The mind-body wellness issue

In two back-to-back wellness issues, Xpress explores the art and science of healing the whole person — body, mind and spirit. Last week’s issue looked at integrative medicine — a holistic healing approach that blends both conventional and alternative, or complementary, strategies. This Feb.4 edition focuses on the mind-body connection in holistic healing.

Scientists now know that mind and body are inextricably linked, interacting in ways that can create either health or illness. Our thoughts and emotions have an influence on our physical health and vice versa. Mind-body medicine taps into the power of the mind to improve physical health; it also works with the body to achieve mental health.

In this issue we present stories about several different areas where mind and body intersect to create healing: Nicki Glasser explores how ChiWalking and Running combine mindfulness with physical movement to create a more holistic, injury-free approach to exercise. Emily Nichols looks at a mind-body approach to solving sleep problems, and in another article, Toni Sherwood explores Somatic Experiencing — a body-centered approach for healing psychological trauma. Pat Barcas looks into ways hypnosis “opens” the mind to allow physical healing to occur. Susan Foster delves into the benefits of neurofeedback and brain training. And Lea McLellan discusses how traditional Chinese medicine treats mind and body as one integrated whole.

We present the results of the mind-body portion of our wellness survey, too, highlighting the wide variety of mind-body therapies practiced in Asheville — from well-known ones such as yoga and meditation to many lesser-known ones, such as integrative body transformation and alpha theta peak performance training.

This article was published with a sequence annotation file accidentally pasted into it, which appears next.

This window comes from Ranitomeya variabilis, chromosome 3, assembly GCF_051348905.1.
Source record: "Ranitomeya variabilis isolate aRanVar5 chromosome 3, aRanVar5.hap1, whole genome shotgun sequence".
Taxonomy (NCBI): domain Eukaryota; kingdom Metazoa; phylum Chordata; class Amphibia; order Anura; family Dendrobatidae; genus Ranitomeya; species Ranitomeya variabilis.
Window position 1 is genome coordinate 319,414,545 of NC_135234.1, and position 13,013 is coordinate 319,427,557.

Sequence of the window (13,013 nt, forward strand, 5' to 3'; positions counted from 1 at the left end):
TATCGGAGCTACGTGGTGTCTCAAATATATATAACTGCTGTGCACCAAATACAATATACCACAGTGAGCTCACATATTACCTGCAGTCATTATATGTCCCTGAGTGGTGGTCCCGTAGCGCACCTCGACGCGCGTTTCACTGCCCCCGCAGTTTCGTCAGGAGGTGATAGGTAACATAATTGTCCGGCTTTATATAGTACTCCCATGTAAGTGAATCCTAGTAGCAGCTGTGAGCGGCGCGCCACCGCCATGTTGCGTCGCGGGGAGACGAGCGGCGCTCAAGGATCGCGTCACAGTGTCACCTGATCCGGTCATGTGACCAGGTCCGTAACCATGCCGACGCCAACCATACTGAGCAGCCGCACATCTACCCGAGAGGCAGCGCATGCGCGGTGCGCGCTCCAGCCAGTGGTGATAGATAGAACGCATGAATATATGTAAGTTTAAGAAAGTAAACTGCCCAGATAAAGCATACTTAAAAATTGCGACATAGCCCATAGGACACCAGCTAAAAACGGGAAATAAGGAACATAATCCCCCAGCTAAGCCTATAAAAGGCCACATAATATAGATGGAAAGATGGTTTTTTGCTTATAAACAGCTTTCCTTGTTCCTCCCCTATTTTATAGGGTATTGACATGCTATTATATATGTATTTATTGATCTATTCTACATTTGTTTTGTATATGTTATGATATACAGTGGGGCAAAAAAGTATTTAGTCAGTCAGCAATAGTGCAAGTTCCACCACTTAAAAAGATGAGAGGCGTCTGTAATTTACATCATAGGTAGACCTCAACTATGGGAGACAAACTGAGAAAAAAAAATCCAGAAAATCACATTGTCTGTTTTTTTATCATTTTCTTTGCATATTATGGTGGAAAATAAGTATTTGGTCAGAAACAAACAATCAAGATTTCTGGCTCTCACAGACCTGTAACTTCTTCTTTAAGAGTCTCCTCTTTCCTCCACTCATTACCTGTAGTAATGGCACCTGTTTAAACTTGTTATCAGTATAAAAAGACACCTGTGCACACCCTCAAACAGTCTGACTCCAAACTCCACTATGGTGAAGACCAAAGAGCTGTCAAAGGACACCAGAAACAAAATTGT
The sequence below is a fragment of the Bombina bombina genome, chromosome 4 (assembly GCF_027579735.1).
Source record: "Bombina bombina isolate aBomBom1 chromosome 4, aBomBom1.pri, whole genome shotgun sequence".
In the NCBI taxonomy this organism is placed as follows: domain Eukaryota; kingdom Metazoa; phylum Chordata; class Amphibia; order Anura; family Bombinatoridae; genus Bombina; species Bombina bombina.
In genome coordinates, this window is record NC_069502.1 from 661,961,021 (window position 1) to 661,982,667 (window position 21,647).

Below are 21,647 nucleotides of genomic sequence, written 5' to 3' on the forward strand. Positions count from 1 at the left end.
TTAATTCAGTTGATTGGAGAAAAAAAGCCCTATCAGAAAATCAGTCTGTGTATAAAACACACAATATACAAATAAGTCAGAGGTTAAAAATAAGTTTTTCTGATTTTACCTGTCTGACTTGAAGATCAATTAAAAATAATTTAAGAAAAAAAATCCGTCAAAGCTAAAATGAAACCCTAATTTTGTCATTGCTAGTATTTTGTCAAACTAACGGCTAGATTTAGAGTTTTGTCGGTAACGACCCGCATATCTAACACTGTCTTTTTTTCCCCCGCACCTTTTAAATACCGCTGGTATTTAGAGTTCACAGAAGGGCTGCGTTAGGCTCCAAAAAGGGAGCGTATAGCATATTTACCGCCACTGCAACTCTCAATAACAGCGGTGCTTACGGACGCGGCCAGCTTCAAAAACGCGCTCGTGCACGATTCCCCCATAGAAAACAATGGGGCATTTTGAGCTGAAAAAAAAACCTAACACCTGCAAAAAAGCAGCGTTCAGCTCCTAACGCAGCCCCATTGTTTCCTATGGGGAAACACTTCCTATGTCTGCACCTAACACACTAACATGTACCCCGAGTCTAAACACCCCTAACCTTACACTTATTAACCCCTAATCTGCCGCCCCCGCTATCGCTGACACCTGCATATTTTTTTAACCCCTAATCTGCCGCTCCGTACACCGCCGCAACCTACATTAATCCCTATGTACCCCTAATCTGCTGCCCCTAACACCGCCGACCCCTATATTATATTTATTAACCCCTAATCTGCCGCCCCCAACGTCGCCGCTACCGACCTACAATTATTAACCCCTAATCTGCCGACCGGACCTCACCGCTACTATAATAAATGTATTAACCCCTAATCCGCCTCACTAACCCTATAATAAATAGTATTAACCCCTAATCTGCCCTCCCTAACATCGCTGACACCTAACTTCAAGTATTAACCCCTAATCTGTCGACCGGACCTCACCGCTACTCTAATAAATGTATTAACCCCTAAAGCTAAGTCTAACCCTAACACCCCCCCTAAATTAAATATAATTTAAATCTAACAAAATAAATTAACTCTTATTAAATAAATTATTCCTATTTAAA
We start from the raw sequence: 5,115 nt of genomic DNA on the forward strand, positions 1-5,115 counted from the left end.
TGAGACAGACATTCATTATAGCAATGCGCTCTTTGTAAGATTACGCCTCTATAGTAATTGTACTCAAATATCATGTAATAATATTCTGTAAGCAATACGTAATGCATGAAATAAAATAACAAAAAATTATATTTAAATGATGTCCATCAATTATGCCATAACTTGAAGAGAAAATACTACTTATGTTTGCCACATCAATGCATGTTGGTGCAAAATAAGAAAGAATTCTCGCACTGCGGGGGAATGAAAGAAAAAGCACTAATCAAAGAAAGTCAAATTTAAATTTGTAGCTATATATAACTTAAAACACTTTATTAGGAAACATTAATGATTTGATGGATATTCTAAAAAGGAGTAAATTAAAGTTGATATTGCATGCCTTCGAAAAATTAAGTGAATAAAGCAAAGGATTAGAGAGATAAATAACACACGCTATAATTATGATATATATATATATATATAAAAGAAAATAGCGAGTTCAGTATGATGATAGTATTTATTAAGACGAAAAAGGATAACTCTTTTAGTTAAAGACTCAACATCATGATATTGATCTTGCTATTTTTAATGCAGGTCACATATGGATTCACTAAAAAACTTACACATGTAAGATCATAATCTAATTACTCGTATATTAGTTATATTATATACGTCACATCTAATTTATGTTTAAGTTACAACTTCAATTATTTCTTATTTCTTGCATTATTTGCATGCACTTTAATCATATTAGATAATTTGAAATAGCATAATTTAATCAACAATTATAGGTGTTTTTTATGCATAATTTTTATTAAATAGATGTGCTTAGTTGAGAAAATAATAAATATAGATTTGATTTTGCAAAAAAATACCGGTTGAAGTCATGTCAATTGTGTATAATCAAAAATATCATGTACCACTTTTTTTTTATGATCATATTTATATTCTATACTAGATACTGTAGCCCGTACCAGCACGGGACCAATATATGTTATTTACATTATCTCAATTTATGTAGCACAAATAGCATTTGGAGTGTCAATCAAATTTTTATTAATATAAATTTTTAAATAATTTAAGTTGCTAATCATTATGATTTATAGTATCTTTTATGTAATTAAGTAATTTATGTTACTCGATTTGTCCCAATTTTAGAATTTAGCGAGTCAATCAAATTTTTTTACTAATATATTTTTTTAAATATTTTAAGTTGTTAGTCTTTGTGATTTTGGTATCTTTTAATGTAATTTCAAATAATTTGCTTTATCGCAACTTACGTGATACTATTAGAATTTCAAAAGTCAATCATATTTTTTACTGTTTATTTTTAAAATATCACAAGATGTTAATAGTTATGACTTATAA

As testimony to the broad range of therapies offered, one therapist commented on the survey that she had heard many clients say, “I knew I would find what I needed in Asheville.”

Asheville is indeed fortunate to have such a vast array of mind-body modalities. Combined with its strength in traditional as well as integrative medicine, it embodies the best of what medicine can be. — Susan Foster, wellness editor

In this issue:

Hypnosis for Well-Being,” by Pat Barcas

Train Your Brain: Neurofeedback and Other Brain-training Exercises are Yoga for the Brain,” by Susan Foster

Night and Day: How to Draw on the Miracle of Sleep,” by Emily Nichols

Making Connections: Chinese Medicine Encompassses Mind, Body and Spirit,” by Lea McLellan

Survey says …” by Susan Foster

Healing Trauma through Somatic Experiencing,” by Toni Sherwood

The Chi Way: Global ChiRunning Springs Forth,” by Nicki Glasser





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About Susan Foster
Freelance writer passionate about wellness and spirituality, clinical psychologist, avid hiker and reader. Follow me @susanjfosterphd

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One thought on “The mind-body wellness issue

  1. Gail Gulick

    Hi Folks,
    I wanted you all to know how much I appreciated having such a cohesive compilation of information regarding the mind/body connection available in a local publication. The organization of the articles, and the information in each, serve as a both a great resource and a guide for selecting the right modality for any individual. Also, I personally know a number of the professionals featured in the articles, and greatly appreciate the Mountain Xpress for its proactive role in supporting the healing arts community in Asheville!
    Thank you for your wonderful work!

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